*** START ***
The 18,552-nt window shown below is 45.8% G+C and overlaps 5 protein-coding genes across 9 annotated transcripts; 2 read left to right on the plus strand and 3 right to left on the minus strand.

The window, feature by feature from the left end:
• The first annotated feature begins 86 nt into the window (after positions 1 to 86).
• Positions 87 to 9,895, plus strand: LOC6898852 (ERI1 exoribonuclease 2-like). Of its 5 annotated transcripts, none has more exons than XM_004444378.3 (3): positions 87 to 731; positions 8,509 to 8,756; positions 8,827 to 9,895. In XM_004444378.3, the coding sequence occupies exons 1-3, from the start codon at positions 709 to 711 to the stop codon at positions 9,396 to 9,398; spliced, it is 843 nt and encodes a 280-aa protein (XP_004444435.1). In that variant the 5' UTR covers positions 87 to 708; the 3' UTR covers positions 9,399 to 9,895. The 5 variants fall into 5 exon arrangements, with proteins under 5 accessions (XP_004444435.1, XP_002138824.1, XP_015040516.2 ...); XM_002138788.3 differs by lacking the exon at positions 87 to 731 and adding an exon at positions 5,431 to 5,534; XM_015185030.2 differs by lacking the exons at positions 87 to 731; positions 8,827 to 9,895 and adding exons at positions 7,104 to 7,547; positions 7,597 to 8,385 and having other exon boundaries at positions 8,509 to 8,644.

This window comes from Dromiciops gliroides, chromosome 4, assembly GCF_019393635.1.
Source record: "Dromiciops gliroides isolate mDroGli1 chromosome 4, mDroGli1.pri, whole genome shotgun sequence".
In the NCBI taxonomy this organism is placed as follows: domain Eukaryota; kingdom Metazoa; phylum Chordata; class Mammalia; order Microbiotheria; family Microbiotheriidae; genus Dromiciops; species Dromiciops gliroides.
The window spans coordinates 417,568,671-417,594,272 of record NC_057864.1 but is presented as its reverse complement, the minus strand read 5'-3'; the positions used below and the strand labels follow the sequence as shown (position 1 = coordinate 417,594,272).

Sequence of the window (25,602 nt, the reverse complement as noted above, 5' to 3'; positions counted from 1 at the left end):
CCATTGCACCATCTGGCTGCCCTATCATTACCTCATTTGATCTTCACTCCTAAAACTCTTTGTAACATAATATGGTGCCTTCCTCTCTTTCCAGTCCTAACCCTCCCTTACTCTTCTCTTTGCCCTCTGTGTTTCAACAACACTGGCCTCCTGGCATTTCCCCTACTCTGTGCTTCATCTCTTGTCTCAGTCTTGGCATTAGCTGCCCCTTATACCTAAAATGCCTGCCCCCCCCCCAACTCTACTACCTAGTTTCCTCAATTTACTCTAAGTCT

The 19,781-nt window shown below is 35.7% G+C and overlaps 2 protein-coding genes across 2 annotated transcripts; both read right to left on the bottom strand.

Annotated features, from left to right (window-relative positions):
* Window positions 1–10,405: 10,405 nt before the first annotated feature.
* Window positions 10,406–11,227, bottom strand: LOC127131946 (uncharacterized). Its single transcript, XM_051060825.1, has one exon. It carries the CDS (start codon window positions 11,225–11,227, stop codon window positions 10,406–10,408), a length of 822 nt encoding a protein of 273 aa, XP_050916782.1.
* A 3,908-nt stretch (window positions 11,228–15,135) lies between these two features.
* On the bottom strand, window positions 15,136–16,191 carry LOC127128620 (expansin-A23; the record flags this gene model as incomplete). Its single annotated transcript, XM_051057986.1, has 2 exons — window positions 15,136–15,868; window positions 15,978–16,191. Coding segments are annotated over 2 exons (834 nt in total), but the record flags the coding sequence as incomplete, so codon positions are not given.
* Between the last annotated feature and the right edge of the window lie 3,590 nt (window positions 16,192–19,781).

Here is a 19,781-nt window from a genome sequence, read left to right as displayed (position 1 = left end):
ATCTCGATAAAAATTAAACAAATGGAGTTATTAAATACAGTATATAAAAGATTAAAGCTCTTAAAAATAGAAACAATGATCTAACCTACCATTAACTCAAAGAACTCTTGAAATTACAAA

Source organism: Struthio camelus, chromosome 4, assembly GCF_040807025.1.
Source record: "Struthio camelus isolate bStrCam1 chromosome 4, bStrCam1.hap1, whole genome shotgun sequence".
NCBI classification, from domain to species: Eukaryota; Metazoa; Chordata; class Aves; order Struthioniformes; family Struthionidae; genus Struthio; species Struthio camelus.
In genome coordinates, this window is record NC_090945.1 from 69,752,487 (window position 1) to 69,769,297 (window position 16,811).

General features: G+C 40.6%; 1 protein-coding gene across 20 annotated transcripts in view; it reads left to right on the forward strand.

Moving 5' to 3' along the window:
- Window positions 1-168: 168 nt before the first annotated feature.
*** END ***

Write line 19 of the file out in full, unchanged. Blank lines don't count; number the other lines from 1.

ATCTCGATAAAAATTAAACAAATGGAGTTATTAAATACAGTATATAAAAGATTAAAGCTCTTAAAAATAGAAACAATGATCTAACCTACCATTAACTCAAAGAACTCTTGAAATTACAAA